People don’t dial 911 when things are going well. There’s an immediate need—typically one that requires a high degree of knowledge and clarity; and you expect the voice on the other end to have all the skills and tools to help you.
But as it turns out, that’s not always the case.
During a tragic event last year in Rhode Island, a 6-month-old baby’s heart stopped and he was not breathing. His parents called 911, but the dispatcher performed multiple errors including giving incorrect information and wasting time by asking the same questions repeatedly.
Most crucially, the dispatcher failed to recognize that the baby was in cardiac arrest, and never instructed the family on how to perform CPR—a basic, potentially life-saving treatment. By the time the baby arrived at the hospital, it was too late.
Situations like this bring more attention to the issue of telephone CPR training for 911 dispatchers.
Training in emergency medical dispatch, or EMD, is designed to enable people who answer calls for medical emergencies to provide instructions in CPR and other potentially lifesaving measures before first responders arrive. In cases such as cardiac arrests, performing CPR during the first few minutes can mean the difference between life and death.
In-person CPR is a very important skill to learn, but it’s an entirely different skill than dictating lifesaving instructions over the phone. Verbal guidance in these situations is crucial for the roughly 50% of Americans who don’t know CPR or the countless others that are hesitant to perform it.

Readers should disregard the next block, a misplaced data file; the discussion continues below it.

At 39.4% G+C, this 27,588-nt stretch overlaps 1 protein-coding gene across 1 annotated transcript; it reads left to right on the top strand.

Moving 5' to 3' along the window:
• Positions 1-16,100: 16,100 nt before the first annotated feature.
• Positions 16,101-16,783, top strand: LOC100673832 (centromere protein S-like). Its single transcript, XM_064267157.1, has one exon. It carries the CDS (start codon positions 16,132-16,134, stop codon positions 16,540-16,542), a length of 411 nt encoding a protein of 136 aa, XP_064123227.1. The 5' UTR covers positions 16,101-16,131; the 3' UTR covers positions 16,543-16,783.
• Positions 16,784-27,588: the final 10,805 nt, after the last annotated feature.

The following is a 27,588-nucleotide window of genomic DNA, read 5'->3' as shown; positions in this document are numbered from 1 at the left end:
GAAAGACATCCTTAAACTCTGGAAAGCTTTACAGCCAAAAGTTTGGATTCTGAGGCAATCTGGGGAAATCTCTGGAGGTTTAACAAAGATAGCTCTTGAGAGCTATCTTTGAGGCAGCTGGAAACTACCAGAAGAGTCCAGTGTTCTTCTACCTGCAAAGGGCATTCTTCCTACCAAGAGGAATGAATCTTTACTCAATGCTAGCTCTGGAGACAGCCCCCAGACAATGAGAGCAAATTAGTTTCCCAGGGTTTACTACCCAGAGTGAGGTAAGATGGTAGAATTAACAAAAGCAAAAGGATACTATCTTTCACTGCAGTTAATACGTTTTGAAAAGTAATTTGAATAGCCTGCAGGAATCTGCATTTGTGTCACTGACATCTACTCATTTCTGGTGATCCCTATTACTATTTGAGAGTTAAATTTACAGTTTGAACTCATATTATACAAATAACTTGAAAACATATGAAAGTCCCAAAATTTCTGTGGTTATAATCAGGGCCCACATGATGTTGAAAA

Here’s the problem: There are no nationwide CPR training requirements for 911 call-takers. In fact, only six states have these standards in place: Louisiana, Kentucky, Wisconsin, Indiana, West Virginia and Maryland.
That may change soon in a state like Rhode Island, where there is more political awareness around the issue after the recent tragic event.
Organizations like the American Heart Association have lobbied for all states to implement these telephone requirements—and it’s a pretty straightforward case to make: They can increase survival rates, achieving high results with a low cost.
Why telephone CPR works:
- There are over 350,000 sudden cardiac arrests in the United States each year, and the average survival rate is 10%. Having a bystander perform CPR before emergency personnel arrive can double or triple that rate of survival.
- CPR-trained 911 telephone operators can identify whether someone is going into cardiac arrest with just two questions and can follow up with CPR instructions in about 20 seconds.
- Widespread implementation of telephone CPR would include three to four hours of initial training and a yearly refresher, according to Dr. Michael Kurz of the American Heart Association.
- As for the cost, a new Minnesota plan is modeled after Wisconsin’s law, which set aside $250,000 to fund telephone CPR training. Rhode Island’s statewide training would cost $170,000.
"When we talk about public health interventions, this is a relatively low-cost, very high-yield way to improve public health," Kurz said. But the question remains: Will there be enough political will to implement this training nationwide?